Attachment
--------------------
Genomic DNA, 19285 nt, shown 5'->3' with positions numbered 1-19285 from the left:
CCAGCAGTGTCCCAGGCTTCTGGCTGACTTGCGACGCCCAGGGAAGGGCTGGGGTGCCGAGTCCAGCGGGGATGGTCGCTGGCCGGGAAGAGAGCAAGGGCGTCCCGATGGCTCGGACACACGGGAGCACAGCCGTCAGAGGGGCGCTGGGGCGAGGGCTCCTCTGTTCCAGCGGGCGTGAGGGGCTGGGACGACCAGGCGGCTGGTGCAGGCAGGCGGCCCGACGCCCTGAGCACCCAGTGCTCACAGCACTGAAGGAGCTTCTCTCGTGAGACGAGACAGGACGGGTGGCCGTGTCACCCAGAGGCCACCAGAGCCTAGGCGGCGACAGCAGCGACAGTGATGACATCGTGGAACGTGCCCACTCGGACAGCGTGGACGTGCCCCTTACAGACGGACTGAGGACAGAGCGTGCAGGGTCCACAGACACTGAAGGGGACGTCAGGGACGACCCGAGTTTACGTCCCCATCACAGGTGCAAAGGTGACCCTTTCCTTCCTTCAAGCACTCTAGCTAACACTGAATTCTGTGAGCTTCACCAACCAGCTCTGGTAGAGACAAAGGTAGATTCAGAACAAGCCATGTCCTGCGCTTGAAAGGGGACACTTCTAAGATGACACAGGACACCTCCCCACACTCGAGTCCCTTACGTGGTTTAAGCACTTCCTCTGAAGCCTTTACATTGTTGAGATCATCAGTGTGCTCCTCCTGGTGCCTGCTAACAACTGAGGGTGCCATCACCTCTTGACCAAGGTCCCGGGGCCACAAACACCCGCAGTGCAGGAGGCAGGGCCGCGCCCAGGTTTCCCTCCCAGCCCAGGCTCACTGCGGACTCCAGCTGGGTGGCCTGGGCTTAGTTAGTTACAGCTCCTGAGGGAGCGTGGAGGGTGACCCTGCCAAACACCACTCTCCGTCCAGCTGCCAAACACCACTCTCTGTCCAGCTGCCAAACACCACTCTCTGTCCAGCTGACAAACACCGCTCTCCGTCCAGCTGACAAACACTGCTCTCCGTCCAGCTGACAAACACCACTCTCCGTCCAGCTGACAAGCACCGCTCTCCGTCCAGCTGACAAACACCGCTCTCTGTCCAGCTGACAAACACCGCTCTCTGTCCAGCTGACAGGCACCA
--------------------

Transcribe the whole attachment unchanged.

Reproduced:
Genomic DNA, 19285 nt, shown 5'->3' with positions numbered 1-19285 from the left:
CCAGCAGTGTCCCAGGCTTCTGGCTGACTTGCGACGCCCAGGGAAGGGCTGGGGTGCCGAGTCCAGCGGGGATGGTCGCTGGCCGGGAAGAGAGCAAGGGCGTCCCGATGGCTCGGACACACGGGAGCACAGCCGTCAGAGGGGCGCTGGGGCGAGGGCTCCTCTGTTCCAGCGGGCGTGAGGGGCTGGGACGACCAGGCGGCTGGTGCAGGCAGGCGGCCCGACGCCCTGAGCACCCAGTGCTCACAGCACTGAAGGAGCTTCTCTCGTGAGACGAGACAGGACGGGTGGCCGTGTCACCCAGAGGCCACCAGAGCCTAGGCGGCGACAGCAGCGACAGTGATGACATCGTGGAACGTGCCCACTCGGACAGCGTGGACGTGCCCCTTACAGACGGACTGAGGACAGAGCGTGCAGGGTCCACAGACACTGAAGGGGACGTCAGGGACGACCCGAGTTTACGTCCCCATCACAGGTGCAAAGGTGACCCTTTCCTTCCTTCAAGCACTCTAGCTAACACTGAATTCTGTGAGCTTCACCAACCAGCTCTGGTAGAGACAAAGGTAGATTCAGAACAAGCCATGTCCTGCGCTTGAAAGGGGACACTTCTAAGATGACACAGGACACCTCCCCACACTCGAGTCCCTTACGTGGTTTAAGCACTTCCTCTGAAGCCTTTACATTGTTGAGATCATCAGTGTGCTCCTCCTGGTGCCTGCTAACAACTGAGGGTGCCATCACCTCTTGACCAAGGTCCCGGGGCCACAAACACCCGCAGTGCAGGAGGCAGGGCCGCGCCCAGGTTTCCCTCCCAGCCCAGGCTCACTGCGGACTCCAGCTGGGTGGCCTGGGCTTAGTTAGTTACAGCTCCTGAGGGAGCGTGGAGGGTGACCCTGCCAAACACCACTCTCCGTCCAGCTGCCAAACACCACTCTCTGTCCAGCTGCCAAACACCACTCTCTGTCCAGCTGACAAACACCGCTCTCCGTCCAGCTGACAAACACTGCTCTCCGTCCAGCTGACAAACACCACTCTCCGTCCAGCTGACAAGCACCGCTCTCCGTCCAGCTGACAAACACCGCTCTCTGTCCAGCTGACAAACACCGCTCTCTGTCCAGCTGACAGGCACCA